Publications by authors named "Kevin Struhl"

126 Publications

S100A8/S100A9 cytokine acts as a transcriptional coactivator during breast cellular transformation.

Sci Adv 2021 Jan 1;7(1). Epub 2021 Jan 1.

Department of Biological Chemistry and Molecular Pharmacology, Harvard Medical School Boston, MA 02115, USA.

Cytokines are extracellular proteins that convey messages between cells by interacting with cognate receptors at the cell surface and triggering signaling pathways that alter gene expression and other phenotypes in an autocrine or paracrine manner. Here, we show that the calcium-dependent cytokines S100A8 and S100A9 are recruited to numerous promoters and enhancers in a model of breast cellular transformation. This recruitment is associated with multiple DNA sequence motifs recognized by DNA binding transcription factors that are linked to transcriptional activation and are important for transformation. The cytokines interact with these transcription factors in nuclear extracts, and they activate transcription when artificially recruited to a target promoter. Nuclear-specific expression of S100A8/A9 promotes oncogenic transcription and leads to enhanced breast transformation phenotype. These results suggest that, in addition to its classical cytokine function, S100A8/A9 can act as a transcriptional coactivator.
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http://dx.doi.org/10.1126/sciadv.abe5357DOI Listing
http://www.ncbi.nlm.nih.gov/pmc/articles/PMC7775746PMC
January 2021

Pheno-RNA, a method to associate genes with a specific phenotype, identifies genes linked to cellular transformation.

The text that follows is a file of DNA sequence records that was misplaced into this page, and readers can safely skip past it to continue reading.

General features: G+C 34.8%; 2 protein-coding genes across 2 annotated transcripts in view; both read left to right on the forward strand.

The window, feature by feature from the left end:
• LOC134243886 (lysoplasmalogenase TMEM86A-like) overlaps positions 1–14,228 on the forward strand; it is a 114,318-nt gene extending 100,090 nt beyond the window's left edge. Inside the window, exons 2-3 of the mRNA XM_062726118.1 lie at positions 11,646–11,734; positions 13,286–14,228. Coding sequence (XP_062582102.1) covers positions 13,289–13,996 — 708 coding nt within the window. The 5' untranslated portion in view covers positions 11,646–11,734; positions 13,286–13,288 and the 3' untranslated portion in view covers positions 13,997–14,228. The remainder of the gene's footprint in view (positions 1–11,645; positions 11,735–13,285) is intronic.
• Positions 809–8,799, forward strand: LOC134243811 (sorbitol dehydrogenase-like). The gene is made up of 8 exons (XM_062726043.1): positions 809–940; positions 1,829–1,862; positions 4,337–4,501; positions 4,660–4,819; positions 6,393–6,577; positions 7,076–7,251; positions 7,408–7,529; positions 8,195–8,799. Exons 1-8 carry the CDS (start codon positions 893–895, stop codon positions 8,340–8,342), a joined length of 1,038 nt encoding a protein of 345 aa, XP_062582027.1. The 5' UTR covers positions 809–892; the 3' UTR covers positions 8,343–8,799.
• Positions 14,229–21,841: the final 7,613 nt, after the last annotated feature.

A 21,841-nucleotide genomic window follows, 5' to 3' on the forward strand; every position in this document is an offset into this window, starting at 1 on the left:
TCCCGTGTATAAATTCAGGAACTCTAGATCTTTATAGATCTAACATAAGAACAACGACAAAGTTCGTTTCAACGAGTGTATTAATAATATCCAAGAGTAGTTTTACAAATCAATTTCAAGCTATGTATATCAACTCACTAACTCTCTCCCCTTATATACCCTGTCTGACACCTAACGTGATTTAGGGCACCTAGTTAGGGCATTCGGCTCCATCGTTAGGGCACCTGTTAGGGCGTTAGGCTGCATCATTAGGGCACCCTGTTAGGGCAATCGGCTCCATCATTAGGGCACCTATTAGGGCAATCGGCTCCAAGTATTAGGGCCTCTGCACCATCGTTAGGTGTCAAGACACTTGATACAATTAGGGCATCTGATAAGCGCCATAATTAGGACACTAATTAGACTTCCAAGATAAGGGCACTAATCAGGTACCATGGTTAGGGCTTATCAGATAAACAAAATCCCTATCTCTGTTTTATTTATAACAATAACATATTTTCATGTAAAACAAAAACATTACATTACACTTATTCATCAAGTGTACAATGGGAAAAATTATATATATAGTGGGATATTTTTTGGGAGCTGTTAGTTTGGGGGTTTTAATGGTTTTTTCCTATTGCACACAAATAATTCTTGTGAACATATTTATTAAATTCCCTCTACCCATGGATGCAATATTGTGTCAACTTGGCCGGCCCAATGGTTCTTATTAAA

Proc Natl Acad Sci U S A 2020 11 3;117(46):28925-28929. Epub 2020 Nov 3.

Department of Biological Chemistry and Molecular Pharmacology, Harvard Medical School, Boston, MA 02115

Cellular transformation is associated with dramatic changes in gene expression, but it is difficult to determine which regulated genes are oncogenically relevant. Here we describe Pheno-RNA, a general approach to identifying candidate genes associated with a specific phenotype. Specifically, we generate a "phenotypic series" by treating a nontransformed breast cell line with a wide variety of molecules that induce cellular transformation to various extents. By performing transcriptional profiling across this phenotypic series, the expression profile of every gene can be correlated with the strength of the transformed phenotype. We identify ∼200 genes whose expression profiles are very highly correlated with the transformation phenotype, strongly suggesting their importance in transformation. Within biological categories linked to cancer, some genes show high correlations with the transformed phenotype, but others do not. Many genes whose expression profiles are highly correlated with transformation have never been associated with cancer, suggesting the involvement of heretofore unknown genes in cancer.
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http://dx.doi.org/10.1073/pnas.2014165117DOI Listing
http://www.ncbi.nlm.nih.gov/pmc/articles/PMC7682411PMC
November 2020

The transcriptional elongation rate regulates alternative polyadenylation in yeast.

Elife 2020 08 26;9. Epub 2020 Aug 26.

Department of Biological Chemistry and Molecular Pharmacology, Harvard Medical School, Boston, United States.